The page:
Prenatal and obstetric care in Iraq have suffered greatly from trade sanctions, war and years of sectarian violence. In 2007 The Washington Post reported that many doctors had fled Iraq after the U.S. invasion in 2003 and that others, still there, were threatened by kidnapping. The streets were still so dangerous that some women asked to have Caesarean deliveries before 5 p.m., so they would not have to travel at night to a hospital. Noor Ibrahim, 20 years old, lost her second child because the threat of violence caused a delay in reaching a hospital, and there were no doctors there when she finally arrived. (“A surgeon had just been kidnapped and the doctors refused to go to work,” the Post reported.) Nurses attempted her difficult delivery, but the baby died. Ibrahim suffered a ruptured uterus; it was uncertain whether she could ever have another child. Also in 2007, Iraq’s Red Crescent Society reported that over one million Iraqis had been displaced by violence or the threat of it. ABC News, covering the Red Crescent report, said many pregnant women in that situation were having abortions “because they are unable to get medical care for themselves and their unborn.”
War-caused birth defects are another source of suffering. The city of Fallujah, Iraq, has experienced a large increase of severe birth defects since the U.S. bombarded it heavily in 2004. Some children are born missing one or more limbs; others have paralysis, facial deformities, major heart problems or cancer. A baby named Fatima Ahmed was reported to have been born with two heads. Sky News, a British television broadcaster, showed a video of Fatima with her mother. The sweet-faced little girl had what appeared to be a huge head covered with a great mass of hair. (Apparently a second, partially-formed head was attached to the first.) The rest of her body was tiny. Her mother said Fatima could not see or hear. While she slept most of the time, the video showed that she could move her arms when awake. She died at age 3.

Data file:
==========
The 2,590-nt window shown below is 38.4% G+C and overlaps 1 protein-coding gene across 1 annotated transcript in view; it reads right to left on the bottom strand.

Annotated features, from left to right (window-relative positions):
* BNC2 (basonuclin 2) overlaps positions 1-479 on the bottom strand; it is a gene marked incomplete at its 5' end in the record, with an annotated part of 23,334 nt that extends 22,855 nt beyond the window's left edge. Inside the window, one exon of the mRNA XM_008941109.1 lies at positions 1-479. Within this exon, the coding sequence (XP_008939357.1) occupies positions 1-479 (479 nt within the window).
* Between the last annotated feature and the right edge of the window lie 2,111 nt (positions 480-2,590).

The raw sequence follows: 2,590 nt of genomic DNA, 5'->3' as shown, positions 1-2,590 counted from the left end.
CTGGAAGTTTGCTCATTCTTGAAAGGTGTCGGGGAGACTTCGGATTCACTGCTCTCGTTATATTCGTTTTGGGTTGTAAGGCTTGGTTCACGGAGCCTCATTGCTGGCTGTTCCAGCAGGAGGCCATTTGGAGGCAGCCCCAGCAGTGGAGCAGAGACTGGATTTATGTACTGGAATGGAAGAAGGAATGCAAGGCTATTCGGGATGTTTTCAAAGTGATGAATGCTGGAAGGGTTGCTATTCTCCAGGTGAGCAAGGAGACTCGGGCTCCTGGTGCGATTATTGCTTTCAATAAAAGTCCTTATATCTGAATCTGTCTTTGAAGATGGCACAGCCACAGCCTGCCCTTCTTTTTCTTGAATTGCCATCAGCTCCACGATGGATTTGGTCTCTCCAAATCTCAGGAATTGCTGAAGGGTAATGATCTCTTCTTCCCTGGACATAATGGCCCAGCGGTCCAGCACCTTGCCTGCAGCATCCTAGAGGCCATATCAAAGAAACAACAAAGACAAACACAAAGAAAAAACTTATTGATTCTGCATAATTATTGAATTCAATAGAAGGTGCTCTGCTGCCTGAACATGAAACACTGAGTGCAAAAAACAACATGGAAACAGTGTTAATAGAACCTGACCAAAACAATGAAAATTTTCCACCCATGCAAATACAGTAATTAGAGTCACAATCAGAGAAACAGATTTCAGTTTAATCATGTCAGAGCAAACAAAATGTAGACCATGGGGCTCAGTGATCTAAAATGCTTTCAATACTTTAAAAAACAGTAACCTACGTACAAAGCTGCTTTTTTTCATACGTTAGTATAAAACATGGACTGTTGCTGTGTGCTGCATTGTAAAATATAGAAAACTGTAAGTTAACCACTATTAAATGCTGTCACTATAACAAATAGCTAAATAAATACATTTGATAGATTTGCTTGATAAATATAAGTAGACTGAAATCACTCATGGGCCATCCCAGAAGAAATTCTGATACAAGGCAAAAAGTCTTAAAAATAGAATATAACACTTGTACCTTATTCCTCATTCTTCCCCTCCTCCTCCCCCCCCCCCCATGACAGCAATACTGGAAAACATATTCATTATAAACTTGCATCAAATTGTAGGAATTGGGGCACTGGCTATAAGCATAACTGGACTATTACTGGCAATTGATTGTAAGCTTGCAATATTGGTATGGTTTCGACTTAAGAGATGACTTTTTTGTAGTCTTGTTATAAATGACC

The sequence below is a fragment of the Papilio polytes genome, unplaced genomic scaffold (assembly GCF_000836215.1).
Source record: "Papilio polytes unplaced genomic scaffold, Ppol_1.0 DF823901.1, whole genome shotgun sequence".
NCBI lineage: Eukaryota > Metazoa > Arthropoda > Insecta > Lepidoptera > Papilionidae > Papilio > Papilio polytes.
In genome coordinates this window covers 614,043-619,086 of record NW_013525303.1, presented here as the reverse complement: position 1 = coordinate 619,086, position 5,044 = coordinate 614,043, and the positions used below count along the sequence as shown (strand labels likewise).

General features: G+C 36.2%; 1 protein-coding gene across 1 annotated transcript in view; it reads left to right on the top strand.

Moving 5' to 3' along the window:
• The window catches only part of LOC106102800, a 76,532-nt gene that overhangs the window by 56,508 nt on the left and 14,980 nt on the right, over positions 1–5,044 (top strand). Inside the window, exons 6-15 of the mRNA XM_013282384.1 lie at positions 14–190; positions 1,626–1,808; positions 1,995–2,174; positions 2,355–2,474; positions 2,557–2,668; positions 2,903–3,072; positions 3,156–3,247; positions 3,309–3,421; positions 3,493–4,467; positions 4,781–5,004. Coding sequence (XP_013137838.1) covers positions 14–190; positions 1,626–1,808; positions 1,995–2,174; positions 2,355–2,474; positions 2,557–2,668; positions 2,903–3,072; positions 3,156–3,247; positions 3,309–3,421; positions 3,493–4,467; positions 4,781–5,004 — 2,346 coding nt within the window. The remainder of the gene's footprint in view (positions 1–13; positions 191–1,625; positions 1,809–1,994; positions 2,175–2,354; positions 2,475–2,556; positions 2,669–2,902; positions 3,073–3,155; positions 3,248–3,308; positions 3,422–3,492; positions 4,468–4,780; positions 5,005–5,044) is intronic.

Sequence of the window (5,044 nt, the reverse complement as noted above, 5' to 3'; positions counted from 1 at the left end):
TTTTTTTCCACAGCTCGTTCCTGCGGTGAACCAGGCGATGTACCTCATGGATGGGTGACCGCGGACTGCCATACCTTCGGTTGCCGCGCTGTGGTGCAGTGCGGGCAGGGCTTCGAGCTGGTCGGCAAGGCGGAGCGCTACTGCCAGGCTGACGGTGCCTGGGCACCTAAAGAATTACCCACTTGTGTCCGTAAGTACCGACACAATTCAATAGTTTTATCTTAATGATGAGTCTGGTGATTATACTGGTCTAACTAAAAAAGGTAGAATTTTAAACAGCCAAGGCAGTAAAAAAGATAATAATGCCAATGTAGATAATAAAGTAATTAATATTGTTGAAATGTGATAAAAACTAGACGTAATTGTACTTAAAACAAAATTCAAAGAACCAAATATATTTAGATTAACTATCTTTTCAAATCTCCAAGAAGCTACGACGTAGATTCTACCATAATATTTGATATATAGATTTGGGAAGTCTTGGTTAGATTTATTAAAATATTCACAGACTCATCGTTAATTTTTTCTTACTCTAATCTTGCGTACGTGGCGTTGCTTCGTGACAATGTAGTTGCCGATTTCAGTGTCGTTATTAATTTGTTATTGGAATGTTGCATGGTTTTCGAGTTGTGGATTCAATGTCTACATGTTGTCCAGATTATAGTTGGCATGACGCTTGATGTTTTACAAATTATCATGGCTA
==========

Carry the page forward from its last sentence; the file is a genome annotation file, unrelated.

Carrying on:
There is dispute about what caused the increase in severe disabilities. Many Iraqis point to white phosphorus or depleted-uranium weapons. The U.S. has acknowledged using white phosphorus in Fallujah in 2004. It has denied using uranium weapons there in the last half of 2004, but has said information on whether they were used there in the first half “was not collected.” Many professionals say there is no proof that these weapons cause birth defects in humans.
Others believe they can, especially when an area is highly saturated with them. John Simpson, a veteran war correspondent with the British Broadcasting Corporation, suggested that there “may well be a link with drinking water.” He heard that “the worst problems were to be found in the neighborhood of al-Julan,” near a river. After the battles in Fallujah in 2004, he said, “the rubble from the town was bulldozed into the river bank, and most people in this area get their water from the river.” Another possibility: Some neural tube defects may have been caused by war-related malnutrition. Still another: Perhaps bombs struck areas where toxic industrial chemicals were stored, releasing them into air and water. Whatever the causes, many women in Fallujah are now afraid to have children.
In current and former war zones around the world, children are endangered by unexploded ordnance that can be detonated when a curious child picks it up. Cluster bombs are a special danger to children because they are relatively small and can be mistaken for toys. When farmers die because they strike old landmines while plowing their fields, their children may have a hard time surviving.
Many people try to help children caught in war. Relief groups aid them and their families in many practical ways. Dedicated doctors, nurses and therapists ease the suffering of wounded children. In the United States we need more people who will work hard to end the wars that cause so much agony. Above all, we need such people in politics.
Listen to an interview with Mary Meehan.